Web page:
Their reporting won ITN a prestigious “Silver Nymph” award at the 1976 Monte Carlo Television Festival. In its press release at the time, UPITN underlined how Lucien and Jacques, who had “covered almost every major conflict in the last decade”, were often “pinned down by heavy crossfire and on one occasion a mortar bomb fell only feet away as they filmed some of the bloodiest scenes of the final, brutal stages of the war in Vietnam”. The agency added: “Many UPITN clients, like ITN, rely on men like Botras and Chaudenson”.
Indeed, they did. Lucien, like Jacques, would return from warzones to pick up again the daily job – although hardly 9-5 – of following the more humdrum news stories, meetings between heads of state at the Elysée Palace, a French cabinet reshuffle, or a bank heist.
It was a couple of years after Lucien covered the 1979 return to Iran (from exile in France) of Ayatollah Khomeini – Lucien would recall another close shave when he calmed down a drugged, gun-toting guard in Teheran who threatened to shoot him – that I, as a junior reporter working for ITN, first met him, to cover (of all things!) the introduction of “sanisette” unisex, self-cleaning public toilettes in Paris.
It was the start of a long friendship, and I have very fond memories of the many news stories we covered together (fortunately for me, not in warzones). Lucien was a tireless colleague, whose wonderful sense of humour lightened many a tense moment.
Just one example of his force of character was when, together with Jacques, we were sent to the Belgian port of Zeebrugge on the night of March 7th 1987 to report on the capsizing that evening of the British ferry Herald of Free Enterprise, in which 193 people died. The scenes were harrowing, notably those of the small boats returning to the quayside with corpses laid out on their decks. Lucien was already suffering from flu before we were sent, but he typically answered the call of duty and worked throughout the night and into the morning in freezing, wind-whipped conditions despite his light clothing and heavy equipment.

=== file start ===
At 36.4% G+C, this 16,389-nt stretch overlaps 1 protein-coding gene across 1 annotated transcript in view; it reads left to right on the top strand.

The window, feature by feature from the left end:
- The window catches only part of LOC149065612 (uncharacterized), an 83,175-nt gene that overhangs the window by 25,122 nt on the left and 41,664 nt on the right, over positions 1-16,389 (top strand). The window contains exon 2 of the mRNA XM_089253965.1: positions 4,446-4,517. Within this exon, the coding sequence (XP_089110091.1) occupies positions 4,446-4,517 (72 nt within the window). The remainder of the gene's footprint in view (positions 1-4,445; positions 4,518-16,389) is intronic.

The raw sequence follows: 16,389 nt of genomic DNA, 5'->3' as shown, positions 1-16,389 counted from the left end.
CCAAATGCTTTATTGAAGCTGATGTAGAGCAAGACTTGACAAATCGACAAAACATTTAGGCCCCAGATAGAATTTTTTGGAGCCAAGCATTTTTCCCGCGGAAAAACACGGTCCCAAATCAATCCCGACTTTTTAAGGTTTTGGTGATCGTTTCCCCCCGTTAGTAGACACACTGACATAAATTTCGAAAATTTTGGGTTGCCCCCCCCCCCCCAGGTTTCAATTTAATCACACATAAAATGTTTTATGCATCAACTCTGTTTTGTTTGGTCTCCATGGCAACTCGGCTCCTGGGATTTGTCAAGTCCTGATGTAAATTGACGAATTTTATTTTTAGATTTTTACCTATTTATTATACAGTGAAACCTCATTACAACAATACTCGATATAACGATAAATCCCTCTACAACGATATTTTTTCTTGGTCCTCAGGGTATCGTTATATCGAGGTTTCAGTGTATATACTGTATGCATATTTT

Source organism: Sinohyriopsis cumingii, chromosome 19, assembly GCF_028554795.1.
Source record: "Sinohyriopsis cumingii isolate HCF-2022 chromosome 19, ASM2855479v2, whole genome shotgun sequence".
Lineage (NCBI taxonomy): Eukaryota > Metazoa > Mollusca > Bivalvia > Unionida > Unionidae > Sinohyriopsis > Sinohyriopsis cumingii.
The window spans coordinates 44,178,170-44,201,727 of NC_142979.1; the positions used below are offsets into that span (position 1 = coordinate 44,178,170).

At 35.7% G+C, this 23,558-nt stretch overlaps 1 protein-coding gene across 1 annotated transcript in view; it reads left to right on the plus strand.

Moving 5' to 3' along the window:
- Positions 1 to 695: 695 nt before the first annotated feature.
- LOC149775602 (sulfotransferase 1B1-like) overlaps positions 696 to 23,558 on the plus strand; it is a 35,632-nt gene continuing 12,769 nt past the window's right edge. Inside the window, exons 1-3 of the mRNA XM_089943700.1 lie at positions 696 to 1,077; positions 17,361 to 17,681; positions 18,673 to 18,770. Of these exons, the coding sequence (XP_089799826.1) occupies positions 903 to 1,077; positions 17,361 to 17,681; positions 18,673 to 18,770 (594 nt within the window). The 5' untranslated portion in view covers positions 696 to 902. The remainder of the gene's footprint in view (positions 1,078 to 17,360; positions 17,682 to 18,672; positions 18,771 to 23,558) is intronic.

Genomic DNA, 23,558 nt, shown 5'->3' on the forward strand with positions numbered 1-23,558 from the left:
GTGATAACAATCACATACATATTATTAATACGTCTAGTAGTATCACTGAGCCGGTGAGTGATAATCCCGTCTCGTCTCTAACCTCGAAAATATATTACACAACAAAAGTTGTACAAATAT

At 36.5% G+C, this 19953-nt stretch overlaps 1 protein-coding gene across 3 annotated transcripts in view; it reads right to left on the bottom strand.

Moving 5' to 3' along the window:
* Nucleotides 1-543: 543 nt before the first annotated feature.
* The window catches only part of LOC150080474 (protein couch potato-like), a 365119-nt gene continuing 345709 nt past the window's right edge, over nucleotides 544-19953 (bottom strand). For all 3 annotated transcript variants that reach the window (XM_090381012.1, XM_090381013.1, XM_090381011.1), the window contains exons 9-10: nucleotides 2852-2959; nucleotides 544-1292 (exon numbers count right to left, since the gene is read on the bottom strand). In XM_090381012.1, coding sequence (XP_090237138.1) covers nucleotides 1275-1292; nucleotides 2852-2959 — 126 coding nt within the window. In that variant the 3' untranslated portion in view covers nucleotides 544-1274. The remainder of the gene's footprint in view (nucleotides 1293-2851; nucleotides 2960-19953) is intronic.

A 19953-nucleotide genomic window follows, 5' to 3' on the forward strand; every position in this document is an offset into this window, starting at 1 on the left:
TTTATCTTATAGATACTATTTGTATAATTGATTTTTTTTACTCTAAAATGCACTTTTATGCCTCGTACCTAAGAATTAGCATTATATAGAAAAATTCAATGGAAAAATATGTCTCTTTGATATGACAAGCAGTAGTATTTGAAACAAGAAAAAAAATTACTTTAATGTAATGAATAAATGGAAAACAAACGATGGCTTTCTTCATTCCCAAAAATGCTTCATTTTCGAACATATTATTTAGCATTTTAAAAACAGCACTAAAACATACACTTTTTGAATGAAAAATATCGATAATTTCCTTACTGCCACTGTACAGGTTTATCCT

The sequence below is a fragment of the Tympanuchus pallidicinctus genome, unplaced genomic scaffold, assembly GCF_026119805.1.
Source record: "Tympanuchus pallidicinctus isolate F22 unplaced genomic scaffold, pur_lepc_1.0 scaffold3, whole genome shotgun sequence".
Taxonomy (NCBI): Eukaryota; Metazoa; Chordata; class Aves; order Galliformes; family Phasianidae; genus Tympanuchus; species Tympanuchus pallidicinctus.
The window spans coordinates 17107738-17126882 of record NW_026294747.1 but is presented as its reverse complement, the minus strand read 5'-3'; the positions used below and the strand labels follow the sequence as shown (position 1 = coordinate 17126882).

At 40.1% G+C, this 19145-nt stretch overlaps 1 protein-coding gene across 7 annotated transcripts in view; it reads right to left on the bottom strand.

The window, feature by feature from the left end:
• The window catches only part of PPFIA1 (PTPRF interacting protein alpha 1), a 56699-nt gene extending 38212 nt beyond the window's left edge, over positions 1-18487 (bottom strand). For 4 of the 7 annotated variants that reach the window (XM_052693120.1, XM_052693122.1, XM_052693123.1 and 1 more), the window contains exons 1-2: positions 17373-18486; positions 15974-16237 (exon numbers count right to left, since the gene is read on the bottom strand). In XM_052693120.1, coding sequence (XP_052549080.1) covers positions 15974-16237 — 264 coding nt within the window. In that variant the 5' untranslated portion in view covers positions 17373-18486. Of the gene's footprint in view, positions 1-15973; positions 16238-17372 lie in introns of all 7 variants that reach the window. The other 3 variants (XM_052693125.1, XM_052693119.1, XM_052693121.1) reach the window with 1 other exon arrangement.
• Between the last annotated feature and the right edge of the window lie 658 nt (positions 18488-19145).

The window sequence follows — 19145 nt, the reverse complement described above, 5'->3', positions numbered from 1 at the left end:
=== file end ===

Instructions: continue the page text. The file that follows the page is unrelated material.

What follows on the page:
On a lighter note, those memories include the often, unintentionally hilarious conversations we had while heading out by car on a story when, because of his war-damaged hearing and, no doubt, my heavy English accent in French, he would misunderstand something I said and reply on a totally different subject – much to the mirth of Jacques.
Some remember Lucien as a reserved man, perhaps because of his matter-of-fact professional manner. But that was not to have known him. Together with Marie-Thérèse, his Spanish-born wife whom he married in 1965, my wife and I spent many warm and happy times together, made up of hearty laughter and lively discussion often around a meal table (and Marie-T’s wonderful cooking).
Lucien’s active career ended in 1992 when, in a cost-cutting move, WTN (as the agency was then called) controversially laid off its full-time Paris crew, hiring freelancers instead. Lucien and Jacques subsequently took successful legal action to gain improved severance payment, but it was an unbefitting conclusion to so many years of outstanding service (and during which, as the agency itself declared, its clients relied "on men like Botras and Chaudenson”).
The silver lining for Lucien was the extra time he then had with his family, to which he was devoted, and spending with them lengthy summer holidays in Spain. He and Marie-Thérèse, a strongly united couple, doted on their children, Odile, Alain and Laurent. Their self-sacrificing dedication to caring for Alain, who became increasingly handicapped by a debilitating and worsening illness, was truly remarkable and inspirational, and dominated their lives over later years.
It was subsequent to complications from a fall in August that Lucien passed away last month. He is survived by Marie-Thérèse and their three children, and three grandchildren.
- The French version of this post can be found here.